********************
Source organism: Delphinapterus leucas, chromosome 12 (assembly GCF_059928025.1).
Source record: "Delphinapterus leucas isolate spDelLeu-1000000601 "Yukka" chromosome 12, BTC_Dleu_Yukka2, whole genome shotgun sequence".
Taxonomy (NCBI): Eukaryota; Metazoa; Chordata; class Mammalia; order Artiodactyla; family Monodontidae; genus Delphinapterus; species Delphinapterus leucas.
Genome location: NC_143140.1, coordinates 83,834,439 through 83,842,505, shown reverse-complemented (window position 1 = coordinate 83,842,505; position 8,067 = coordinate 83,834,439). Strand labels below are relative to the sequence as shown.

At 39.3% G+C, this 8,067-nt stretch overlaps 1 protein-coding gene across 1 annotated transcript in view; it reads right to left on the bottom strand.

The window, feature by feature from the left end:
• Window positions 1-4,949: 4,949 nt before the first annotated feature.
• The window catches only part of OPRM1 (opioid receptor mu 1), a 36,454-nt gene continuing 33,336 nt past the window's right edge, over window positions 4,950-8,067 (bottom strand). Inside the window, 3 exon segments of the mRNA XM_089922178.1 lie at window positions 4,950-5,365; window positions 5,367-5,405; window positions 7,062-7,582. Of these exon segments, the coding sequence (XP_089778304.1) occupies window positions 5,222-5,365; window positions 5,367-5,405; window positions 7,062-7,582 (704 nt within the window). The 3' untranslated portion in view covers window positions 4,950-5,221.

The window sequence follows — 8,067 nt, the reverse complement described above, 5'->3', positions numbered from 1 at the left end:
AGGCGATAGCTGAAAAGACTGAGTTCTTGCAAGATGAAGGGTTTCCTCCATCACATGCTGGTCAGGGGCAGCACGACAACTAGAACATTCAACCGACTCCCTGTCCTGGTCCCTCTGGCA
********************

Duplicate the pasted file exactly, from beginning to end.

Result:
Source organism: Delphinapterus leucas, chromosome 12 (assembly GCF_059928025.1).
Source record: "Delphinapterus leucas isolate spDelLeu-1000000601 "Yukka" chromosome 12, BTC_Dleu_Yukka2, whole genome shotgun sequence".
Taxonomy (NCBI): Eukaryota; Metazoa; Chordata; class Mammalia; order Artiodactyla; family Monodontidae; genus Delphinapterus; species Delphinapterus leucas.
Genome location: NC_143140.1, coordinates 83,834,439 through 83,842,505, shown reverse-complemented (window position 1 = coordinate 83,842,505; position 8,067 = coordinate 83,834,439). Strand labels below are relative to the sequence as shown.

At 39.3% G+C, this 8,067-nt stretch overlaps 1 protein-coding gene across 1 annotated transcript in view; it reads right to left on the bottom strand.

The window, feature by feature from the left end:
• Window positions 1-4,949: 4,949 nt before the first annotated feature.
• The window catches only part of OPRM1 (opioid receptor mu 1), a 36,454-nt gene continuing 33,336 nt past the window's right edge, over window positions 4,950-8,067 (bottom strand). Inside the window, 3 exon segments of the mRNA XM_089922178.1 lie at window positions 4,950-5,365; window positions 5,367-5,405; window positions 7,062-7,582. Of these exon segments, the coding sequence (XP_089778304.1) occupies window positions 5,222-5,365; window positions 5,367-5,405; window positions 7,062-7,582 (704 nt within the window). The 3' untranslated portion in view covers window positions 4,950-5,221.

The window sequence follows — 8,067 nt, the reverse complement described above, 5'->3', positions numbered from 1 at the left end:
AGGCGATAGCTGAAAAGACTGAGTTCTTGCAAGATGAAGGGTTTCCTCCATCACATGCTGGTCAGGGGCAGCACGACAACTAGAACATTCAACCGACTCCCTGTCCTGGTCCCTCTGGCA